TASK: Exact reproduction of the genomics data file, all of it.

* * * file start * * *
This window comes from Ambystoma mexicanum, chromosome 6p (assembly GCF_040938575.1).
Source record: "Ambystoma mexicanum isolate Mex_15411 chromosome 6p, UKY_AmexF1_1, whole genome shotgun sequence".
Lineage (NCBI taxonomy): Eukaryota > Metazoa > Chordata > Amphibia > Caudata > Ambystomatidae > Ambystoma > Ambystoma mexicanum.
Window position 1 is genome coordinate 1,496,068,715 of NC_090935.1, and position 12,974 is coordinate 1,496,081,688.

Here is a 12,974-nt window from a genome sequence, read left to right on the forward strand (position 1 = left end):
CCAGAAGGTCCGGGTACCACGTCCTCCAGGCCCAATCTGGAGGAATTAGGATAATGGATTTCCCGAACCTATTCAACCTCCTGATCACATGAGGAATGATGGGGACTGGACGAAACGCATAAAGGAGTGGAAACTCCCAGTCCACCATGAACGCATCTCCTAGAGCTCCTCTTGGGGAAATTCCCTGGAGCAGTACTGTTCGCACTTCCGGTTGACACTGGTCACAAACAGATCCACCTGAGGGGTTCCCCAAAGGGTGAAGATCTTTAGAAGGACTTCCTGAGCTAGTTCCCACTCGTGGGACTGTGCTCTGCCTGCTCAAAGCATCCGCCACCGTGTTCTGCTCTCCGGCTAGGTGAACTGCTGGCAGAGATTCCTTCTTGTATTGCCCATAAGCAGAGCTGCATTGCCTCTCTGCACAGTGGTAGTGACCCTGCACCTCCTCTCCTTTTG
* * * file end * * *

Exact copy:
This window comes from Ambystoma mexicanum, chromosome 6p (assembly GCF_040938575.1).
Source record: "Ambystoma mexicanum isolate Mex_15411 chromosome 6p, UKY_AmexF1_1, whole genome shotgun sequence".
Lineage (NCBI taxonomy): Eukaryota > Metazoa > Chordata > Amphibia > Caudata > Ambystomatidae > Ambystoma > Ambystoma mexicanum.
Window position 1 is genome coordinate 1,496,068,715 of NC_090935.1, and position 12,974 is coordinate 1,496,081,688.

Here is a 12,974-nt window from a genome sequence, read left to right on the forward strand (position 1 = left end):
CCAGAAGGTCCGGGTACCACGTCCTCCAGGCCCAATCTGGAGGAATTAGGATAATGGATTTCCCGAACCTATTCAACCTCCTGATCACATGAGGAATGATGGGGACTGGACGAAACGCATAAAGGAGTGGAAACTCCCAGTCCACCATGAACGCATCTCCTAGAGCTCCTCTTGGGGAAATTCCCTGGAGCAGTACTGTTCGCACTTCCGGTTGACACTGGTCACAAACAGATCCACCTGAGGGGTTCCCCAAAGGGTGAAGATCTTTAGAAGGACTTCCTGAGCTAGTTCCCACTCGTGGGACTGTGCTCTGCCTGCTCAAAGCATCCGCCACCGTGTTCTGCTCTCCGGCTAGGTGAACTGCTGGCAGAGATTCCTTCTTGTATTGCCCATAAGCAGAGCTGCATTGCCTCTCTGCACAGTGGTAGTGACCCTGCACCTCCTCTCCTTTTG